W3C home > Mailing lists > Public > public-html@w3.org > March 2011

Re: Option 3

From: David Singer <singer@apple.com>
Date: Tue, 8 Mar 2011 16:09:22 -0800
Cc: Lawrence Rosen <lrosen@rosenlaw.com>, public-html@w3.org
Message-Id: <8334AC60-654C-479C-A55B-442A67C97D73@apple.com>
To: Aryeh Gregor <Simetrical+w3c@gmail.com>
In general, addressing some of these concerns was the purpose of the 'social restrictions' annotation we wrote.  "Even if a strict reading of the license appears to allow you to...", you don't get our blessing, patent commitments made to us, our marks, name etc., and so on.

On Mar 8, 2011, at 15:47 , Aryeh Gregor wrote:

> On Tue, Mar 8, 2011 at 1:14 AM, Lawrence Rosen <lrosen@rosenlaw.com> wrote:
>>> So is it your intent that someone should be able to take the
>>> specification, place it into a GPL'ed software product, and then take
>>> that software product, remove the software parts of it, and publish the
>>> remainder (namely the specification) as a specification under the GPL?
>> 
>> Yes, but not for the reasons you may think important. I don't think the
>> copyright license has anything to do with it. As Google itself is arguing in
>> its defense of the copyright lawsuit by Oracle, the functional parts of
>> specifications like the HTML5 (and Java) recommendations are not strongly
>> copyrightable (if at all) in the first place. If Google is right about that
>> aspect of copyright law -- and I earnestly believe they are -- then you have
>> nothing to worry about doing such odd things as reverse engineering a GPL
>> program merely to fork the HTML specification.
> 
> I believe that Ian was talking about a scenario not involving
> reverse-engineering.  In other words: if the W3C were to publish a
> specification under this license, and I were to take the specification
> (or any derivative work or portion) and put it in a tarball with a
> hello world script, then I could distribute that tarball without
> restriction other than attribution, because it's "in supporting
> materials accompanying software"?  Or I could put the whole spec's
> HTML source in a comment in a hello world script and distribute that,
> because that would be "in software"?
> 
> If so, correct me if I'm wrong, but it would be similar to the SIL
> Open Font License.  The FSF says about that: "Its only unusual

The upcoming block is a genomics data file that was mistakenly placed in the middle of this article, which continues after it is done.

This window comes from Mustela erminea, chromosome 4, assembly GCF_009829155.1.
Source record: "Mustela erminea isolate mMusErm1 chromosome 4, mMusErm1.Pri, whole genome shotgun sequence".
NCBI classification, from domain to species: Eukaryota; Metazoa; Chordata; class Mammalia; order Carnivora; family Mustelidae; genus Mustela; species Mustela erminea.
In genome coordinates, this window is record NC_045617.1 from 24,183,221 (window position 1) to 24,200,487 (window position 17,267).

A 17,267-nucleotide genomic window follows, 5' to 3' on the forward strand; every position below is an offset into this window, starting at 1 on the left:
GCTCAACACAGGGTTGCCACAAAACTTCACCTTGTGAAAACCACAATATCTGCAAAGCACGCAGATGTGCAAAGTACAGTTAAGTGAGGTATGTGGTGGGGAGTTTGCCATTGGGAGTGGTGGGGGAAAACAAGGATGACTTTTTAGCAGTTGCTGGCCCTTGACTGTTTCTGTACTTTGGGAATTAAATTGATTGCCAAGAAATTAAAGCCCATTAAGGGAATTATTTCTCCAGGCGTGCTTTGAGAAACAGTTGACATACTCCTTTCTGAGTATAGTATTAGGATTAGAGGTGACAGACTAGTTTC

> requirement is that fonts be distributed with some computer program,
> rather than alone. Since a simple Hello World program will satisfy the
> requirement, it is harmless."
> <http://www.gnu.org/licenses/license-list.html>  Is this correct?
> 
> Reverse-engineering a specification from implementations is a separate
> matter.  That's effectively how the current HTML5 draft was originally
> written.  Ian wants it to be easier than that to fork specifications,
> similar to how anyone can fork a typical free software project, with
> no reverse-engineering or other work required.
> 
>> Nota also that you get no benefit your way from the W3C Patent Policy. So
>> you ought not to believe this:
>> 
>>> Note that with HTML this is entirely moot, since the entire spec is
>>> available under a license even more liberal than the MIT license
>>> already.
>> 
>> The MIT license from people doesn't give you any meaningful patent rights;
>> read Chapter 5 of my book. Without clear patent rights, you probably ain't
>> got shit.
> 
> Again, correct me if I'm wrong, but patents would not prohibit
> distribution of the specification text itself, right?  They might
> prohibit implementations, but that's a separate issue.  I'm under the
> impression that we're talking only about spec-writing here, not
> implementation.
> 
> (Note: I am not a lawyer and have not spoken with any lawyers about
> any of this, so apologies if I said anything blatantly silly or am
> wasting someone's time.)
> 

David Singer
Multimedia and Software Standards, Apple Inc.
Received on Wednesday, 9 March 2011 00:10:30 GMT

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